123 P.2d 169
Civil No. 4391.Supreme Court of Arizona.
Filed March 16, 1942.
1. PLEADING. — Generally, amendments should be allowed liberally in the interest of justice, so that cases should ultimately be tried on their merits and not on technical questions of procedure.
2. PLEADING. — In action for balance due on conditional sales contract wherein testimony disclosed that contract had never been assigned to plaintiff, refusal to permit amendment to complaint so as to change action from one on assigned contract to one on direct contract with plaintiff was not error, where amendment would have completely altered entire theory of case, and would have required reformation of written contract and would have destroyed a defense going to validity of contract to sell, regardless of whether contract was assigned.
3. APPEAL AND ERROR. — That zeal of counsel for defendant carried counsel a little beyond strict line of propriety in his remarks was not reversible error, where verdict of jury could not possibly have been affected thereby.
4. SALES. — In seller’s action for balance due under conditional sales contract, wherein buyer filed cross-complaint for payments made by buyer and value of property which seller took, evidence warranted judgment for buyer, on ground that seller fraudulently induced buyer to sign contract after death of husband, who had paid seller in full for property, and accepted from buyer a considerable sum of money under contract, and thereafter took possession of property and sold it to another party.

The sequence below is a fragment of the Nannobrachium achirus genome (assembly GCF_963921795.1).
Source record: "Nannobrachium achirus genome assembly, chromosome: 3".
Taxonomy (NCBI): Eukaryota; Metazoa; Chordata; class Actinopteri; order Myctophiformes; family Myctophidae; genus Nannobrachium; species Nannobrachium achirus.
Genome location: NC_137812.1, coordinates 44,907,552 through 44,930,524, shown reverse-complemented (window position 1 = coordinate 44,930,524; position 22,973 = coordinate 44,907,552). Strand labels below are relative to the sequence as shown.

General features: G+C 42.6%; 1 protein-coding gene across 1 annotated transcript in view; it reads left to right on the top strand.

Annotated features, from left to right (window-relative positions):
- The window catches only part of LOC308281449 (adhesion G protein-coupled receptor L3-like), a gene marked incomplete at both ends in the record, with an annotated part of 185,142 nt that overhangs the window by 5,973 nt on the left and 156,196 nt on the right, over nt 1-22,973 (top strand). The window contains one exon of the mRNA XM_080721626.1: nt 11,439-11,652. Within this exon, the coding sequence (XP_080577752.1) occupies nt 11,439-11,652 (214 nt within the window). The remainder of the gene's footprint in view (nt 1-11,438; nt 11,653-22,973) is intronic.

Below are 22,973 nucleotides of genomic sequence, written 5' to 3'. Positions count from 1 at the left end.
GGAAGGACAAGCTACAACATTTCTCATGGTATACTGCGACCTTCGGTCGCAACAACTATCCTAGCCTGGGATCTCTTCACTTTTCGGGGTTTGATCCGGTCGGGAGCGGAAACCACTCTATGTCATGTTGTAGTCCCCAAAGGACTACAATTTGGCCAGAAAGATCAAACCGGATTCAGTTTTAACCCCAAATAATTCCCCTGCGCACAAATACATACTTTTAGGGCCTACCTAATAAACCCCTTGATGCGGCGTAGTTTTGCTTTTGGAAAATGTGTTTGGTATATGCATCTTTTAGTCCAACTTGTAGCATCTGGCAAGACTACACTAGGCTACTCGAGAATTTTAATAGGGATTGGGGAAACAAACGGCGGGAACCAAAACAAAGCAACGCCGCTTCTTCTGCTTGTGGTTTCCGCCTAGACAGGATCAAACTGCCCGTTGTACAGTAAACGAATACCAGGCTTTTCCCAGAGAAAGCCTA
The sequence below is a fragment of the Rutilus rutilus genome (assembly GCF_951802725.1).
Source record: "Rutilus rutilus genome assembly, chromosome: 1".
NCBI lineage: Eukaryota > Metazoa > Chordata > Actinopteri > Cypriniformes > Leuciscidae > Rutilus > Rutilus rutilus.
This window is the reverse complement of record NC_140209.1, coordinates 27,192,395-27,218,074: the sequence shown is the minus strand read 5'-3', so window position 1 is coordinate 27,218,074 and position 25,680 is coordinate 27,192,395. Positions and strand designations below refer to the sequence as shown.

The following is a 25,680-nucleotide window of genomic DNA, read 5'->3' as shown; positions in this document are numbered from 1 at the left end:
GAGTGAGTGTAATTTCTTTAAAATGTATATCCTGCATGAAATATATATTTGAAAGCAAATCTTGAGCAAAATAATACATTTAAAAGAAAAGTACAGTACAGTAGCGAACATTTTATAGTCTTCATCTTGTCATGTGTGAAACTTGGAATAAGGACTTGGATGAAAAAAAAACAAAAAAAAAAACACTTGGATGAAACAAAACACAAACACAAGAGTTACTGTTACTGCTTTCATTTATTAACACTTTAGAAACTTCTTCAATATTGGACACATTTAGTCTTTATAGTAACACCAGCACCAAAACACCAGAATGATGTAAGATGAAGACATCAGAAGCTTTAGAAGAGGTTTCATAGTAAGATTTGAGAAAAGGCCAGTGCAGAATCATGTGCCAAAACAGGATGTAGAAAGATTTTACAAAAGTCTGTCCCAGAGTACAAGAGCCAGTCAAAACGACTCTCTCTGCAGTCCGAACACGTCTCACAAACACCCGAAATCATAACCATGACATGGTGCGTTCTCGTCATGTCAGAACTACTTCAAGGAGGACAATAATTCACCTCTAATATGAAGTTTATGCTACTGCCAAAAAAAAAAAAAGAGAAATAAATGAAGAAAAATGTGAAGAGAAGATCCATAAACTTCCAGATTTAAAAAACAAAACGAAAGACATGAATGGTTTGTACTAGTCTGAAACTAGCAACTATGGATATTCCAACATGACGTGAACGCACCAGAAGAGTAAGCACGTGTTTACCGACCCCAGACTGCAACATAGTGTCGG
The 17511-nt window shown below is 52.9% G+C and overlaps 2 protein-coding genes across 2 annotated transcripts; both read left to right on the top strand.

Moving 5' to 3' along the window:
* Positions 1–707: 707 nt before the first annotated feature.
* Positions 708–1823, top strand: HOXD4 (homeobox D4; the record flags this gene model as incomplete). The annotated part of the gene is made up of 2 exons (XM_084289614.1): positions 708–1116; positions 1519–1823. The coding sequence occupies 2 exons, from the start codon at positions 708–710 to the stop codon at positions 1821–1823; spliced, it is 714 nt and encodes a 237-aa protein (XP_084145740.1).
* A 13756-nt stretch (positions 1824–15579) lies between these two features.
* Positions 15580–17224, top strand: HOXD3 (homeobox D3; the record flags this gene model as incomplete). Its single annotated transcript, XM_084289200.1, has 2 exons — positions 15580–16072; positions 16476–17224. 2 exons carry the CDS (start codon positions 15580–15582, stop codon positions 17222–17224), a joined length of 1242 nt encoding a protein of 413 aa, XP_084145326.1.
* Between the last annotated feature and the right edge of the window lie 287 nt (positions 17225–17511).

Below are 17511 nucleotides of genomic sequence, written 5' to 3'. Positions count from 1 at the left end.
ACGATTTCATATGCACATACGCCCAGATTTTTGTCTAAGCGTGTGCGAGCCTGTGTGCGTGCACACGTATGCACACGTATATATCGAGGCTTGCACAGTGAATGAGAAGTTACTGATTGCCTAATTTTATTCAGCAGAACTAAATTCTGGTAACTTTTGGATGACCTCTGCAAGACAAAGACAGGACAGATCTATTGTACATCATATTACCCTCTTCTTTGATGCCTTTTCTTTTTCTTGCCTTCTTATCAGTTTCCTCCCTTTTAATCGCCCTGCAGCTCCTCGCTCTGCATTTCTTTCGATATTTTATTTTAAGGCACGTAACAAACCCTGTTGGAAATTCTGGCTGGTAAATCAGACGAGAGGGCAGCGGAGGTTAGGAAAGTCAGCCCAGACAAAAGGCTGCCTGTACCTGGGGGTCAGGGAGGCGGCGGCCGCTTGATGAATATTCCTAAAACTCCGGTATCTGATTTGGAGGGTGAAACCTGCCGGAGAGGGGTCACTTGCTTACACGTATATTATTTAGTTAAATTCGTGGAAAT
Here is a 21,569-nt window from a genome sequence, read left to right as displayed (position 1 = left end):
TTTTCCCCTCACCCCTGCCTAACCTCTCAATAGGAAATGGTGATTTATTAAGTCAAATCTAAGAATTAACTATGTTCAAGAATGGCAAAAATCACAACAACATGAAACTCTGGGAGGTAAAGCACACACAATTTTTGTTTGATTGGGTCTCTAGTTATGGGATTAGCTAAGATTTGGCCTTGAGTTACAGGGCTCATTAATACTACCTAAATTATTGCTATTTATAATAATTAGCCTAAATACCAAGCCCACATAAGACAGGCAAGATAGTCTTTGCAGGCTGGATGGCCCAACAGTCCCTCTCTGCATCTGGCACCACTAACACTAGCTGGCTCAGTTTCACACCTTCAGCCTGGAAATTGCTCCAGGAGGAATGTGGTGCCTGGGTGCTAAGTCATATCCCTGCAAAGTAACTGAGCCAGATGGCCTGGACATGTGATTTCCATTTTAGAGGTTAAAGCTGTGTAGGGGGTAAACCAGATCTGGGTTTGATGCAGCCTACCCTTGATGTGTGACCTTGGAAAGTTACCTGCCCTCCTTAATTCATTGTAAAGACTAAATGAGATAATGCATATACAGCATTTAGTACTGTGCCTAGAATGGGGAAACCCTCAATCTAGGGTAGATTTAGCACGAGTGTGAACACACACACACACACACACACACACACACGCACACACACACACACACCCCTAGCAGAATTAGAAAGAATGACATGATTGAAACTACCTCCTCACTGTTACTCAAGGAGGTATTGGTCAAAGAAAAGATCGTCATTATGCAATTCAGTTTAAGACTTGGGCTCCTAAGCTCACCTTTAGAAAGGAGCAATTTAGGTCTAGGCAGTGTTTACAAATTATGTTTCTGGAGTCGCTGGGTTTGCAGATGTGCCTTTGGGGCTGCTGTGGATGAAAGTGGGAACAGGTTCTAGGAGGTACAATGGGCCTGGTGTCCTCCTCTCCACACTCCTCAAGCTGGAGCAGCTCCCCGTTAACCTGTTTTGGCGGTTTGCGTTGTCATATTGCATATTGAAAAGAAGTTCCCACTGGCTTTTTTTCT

5. NEW TRIAL. — A new trial would not be granted for “newly discovered evidence” which merely went to impeach defendant’s testimony with alleged contradictory statements made by defendant. See Words and Phrases, Permanent Edition, for all other definitions of “Newly Discovered Evidence.”
 See 41 Am. Jur. 488.
APPEAL from a judgment of the Superior Court of the County of Maricopa. Howard C. Speakman, Judge. Judgment affirmed.
Messrs. Lewkowitz Wein, for Appellant.
Mr. W.L. Barnum, and Mr. R.H. Brumback, for Appellee.
Harold W. Aiken, plaintiff, brought suit against Lena Protis, defendant, on three causes of action. The first was for a balance alleged to be due on a conditional sales contract made between defendant and Bakery Service Company, a corporation, called the company, and by it assigned to plaintiff. The second was upon an open book account, and the third for goods sold and delivered. Presumably what plaintiff endeavored to do was to state the same transaction in three ways, for the amount alleged to be due under each cause of action was identical to the cent.
Defendant answered, and as to the first cause of action denied entering into any valid contract whatever with the company, and denied the assignment or any indebtedness on the contract. Answering the second and third causes of action, she denied any indebtedness on book accounts or for goods sold or delivered, and set up as a further defense that she and her deceased husband, Joe Protis, had, in 1935, entered into a conditional sales contract with plaintiff and the company, which had been fully paid and satisfied.